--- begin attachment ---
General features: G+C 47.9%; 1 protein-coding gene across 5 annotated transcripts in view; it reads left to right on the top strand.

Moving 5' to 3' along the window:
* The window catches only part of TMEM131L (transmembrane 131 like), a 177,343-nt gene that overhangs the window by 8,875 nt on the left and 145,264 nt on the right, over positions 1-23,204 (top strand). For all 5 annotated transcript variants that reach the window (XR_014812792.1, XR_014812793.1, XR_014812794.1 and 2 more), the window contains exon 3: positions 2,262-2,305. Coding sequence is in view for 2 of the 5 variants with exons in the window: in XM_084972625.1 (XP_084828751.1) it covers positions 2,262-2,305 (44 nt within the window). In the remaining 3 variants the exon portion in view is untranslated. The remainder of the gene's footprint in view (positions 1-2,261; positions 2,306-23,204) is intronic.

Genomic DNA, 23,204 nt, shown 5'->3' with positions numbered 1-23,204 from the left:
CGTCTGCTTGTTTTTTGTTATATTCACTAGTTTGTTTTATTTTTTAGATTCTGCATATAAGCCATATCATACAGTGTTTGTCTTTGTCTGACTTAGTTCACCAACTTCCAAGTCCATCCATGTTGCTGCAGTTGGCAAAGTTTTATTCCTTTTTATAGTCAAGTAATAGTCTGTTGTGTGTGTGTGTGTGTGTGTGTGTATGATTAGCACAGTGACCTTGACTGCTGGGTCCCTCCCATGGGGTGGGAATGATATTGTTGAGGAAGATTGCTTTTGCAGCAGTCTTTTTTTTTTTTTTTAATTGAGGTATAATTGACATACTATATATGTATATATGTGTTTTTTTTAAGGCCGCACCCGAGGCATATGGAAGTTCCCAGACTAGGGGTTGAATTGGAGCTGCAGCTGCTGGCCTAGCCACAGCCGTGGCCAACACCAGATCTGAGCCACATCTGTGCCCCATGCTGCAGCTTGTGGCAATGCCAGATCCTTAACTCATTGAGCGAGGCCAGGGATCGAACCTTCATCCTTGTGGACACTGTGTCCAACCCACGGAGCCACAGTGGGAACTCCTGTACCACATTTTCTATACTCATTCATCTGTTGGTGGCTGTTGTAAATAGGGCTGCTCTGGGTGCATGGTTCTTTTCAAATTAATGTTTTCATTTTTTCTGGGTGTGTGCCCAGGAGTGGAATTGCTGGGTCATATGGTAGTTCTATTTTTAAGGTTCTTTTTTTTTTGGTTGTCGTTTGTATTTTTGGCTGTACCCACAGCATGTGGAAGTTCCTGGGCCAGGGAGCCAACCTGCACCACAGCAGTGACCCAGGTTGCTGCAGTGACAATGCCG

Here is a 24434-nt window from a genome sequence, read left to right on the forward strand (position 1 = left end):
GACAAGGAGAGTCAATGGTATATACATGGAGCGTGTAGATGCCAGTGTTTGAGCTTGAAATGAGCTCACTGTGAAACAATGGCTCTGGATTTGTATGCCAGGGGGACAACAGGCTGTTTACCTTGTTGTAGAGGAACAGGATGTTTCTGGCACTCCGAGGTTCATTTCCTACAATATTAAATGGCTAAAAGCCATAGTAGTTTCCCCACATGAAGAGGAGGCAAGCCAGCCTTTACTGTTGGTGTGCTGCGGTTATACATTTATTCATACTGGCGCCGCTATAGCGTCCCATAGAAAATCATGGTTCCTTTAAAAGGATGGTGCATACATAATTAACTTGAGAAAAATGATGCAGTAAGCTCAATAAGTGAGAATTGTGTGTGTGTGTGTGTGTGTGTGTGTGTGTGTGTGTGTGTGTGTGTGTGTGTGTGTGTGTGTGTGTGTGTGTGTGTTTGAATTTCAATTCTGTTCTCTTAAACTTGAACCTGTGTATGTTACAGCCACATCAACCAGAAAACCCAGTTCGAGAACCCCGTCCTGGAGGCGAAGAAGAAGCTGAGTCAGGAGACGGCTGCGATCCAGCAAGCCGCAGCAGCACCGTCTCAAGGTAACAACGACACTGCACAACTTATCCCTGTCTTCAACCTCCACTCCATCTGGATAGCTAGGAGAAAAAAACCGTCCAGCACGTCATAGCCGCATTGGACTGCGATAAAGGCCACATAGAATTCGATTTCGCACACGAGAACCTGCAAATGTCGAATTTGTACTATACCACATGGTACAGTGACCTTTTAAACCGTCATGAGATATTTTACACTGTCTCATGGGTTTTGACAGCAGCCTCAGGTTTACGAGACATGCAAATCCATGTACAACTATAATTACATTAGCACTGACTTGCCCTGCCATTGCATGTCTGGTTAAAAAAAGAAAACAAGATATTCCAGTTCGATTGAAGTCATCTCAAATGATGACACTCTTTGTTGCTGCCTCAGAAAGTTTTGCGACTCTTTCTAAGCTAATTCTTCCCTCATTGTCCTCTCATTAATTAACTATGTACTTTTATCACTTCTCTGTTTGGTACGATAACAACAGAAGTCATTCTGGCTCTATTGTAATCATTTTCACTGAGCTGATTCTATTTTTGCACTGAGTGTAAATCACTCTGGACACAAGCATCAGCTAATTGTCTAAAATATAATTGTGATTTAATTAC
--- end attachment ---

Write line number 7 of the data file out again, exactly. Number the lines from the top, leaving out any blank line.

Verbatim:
GACAAGGAGAGTCAATGGTATATACATGGAGCGTGTAGATGCCAGTGTTTGAGCTTGAAATGAGCTCACTGTGAAACAATGGCTCTGGATTTGTATGCCAGGGGGACAACAGGCTGTTTACCTTGTTGTAGAGGAACAGGATGTTTCTGGCACTCCGAGGTTCATTTCCTACAATATTAAATGGCTAAAAGCCATAGTAGTTTCCCCACATGAAGAGGAGGCAAGCCAGCCTTTACTGTTGGTGTGCTGCGGTTATACATTTATTCATACTGGCGCCGCTATAGCGTCCCATAGAAAATCATGGTTCCTTTAAAAGGATGGTGCATACATAATTAACTTGAGAAAAATGATGCAGTAAGCTCAATAAGTGAGAATTGTGTGTGTGTGTGTGTGTGTGTGTGTGTGTGTGTGTGTGTGTGTGTGTGTGTGTGTGTGTGTGTGTGTGTGTGTGTTTGAATTTCAATTCTGTTCTCTTAAACTTGAACCTGTGTATGTTACAGCCACATCAACCAGAAAACCCAGTTCGAGAACCCCGTCCTGGAGGCGAAGAAGAAGCTGAGTCAGGAGACGGCTGCGATCCAGCAAGCCGCAGCAGCACCGTCTCAAGGTAACAACGACACTGCACAACTTATCCCTGTCTTCAACCTCCACTCCATCTGGATAGCTAGGAGAAAAAAACCGTCCAGCACGTCATAGCCGCATTGGACTGCGATAAAGGCCACATAGAATTCGATTTCGCACACGAGAACCTGCAAATGTCGAATTTGTACTATACCACATGGTACAGTGACCTTTTAAACCGTCATGAGATATTTTACACTGTCTCATGGGTTTTGACAGCAGCCTCAGGTTTACGAGACATGCAAATCCATGTACAACTATAATTACATTAGCACTGACTTGCCCTGCCATTGCATGTCTGGTTAAAAAAAGAAAACAAGATATTCCAGTTCGATTGAAGTCATCTCAAATGATGACACTCTTTGTTGCTGCCTCAGAAAGTTTTGCGACTCTTTCTAAGCTAATTCTTCCCTCATTGTCCTCTCATTAATTAACTATGTACTTTTATCACTTCTCTGTTTGGTACGATAACAACAGAAGTCATTCTGGCTCTATTGTAATCATTTTCACTGAGCTGATTCTATTTTTGCACTGAGTGTAAATCACTCTGGACACAAGCATCAGCTAATTGTCTAAAATATAATTGTGATTTAATTAC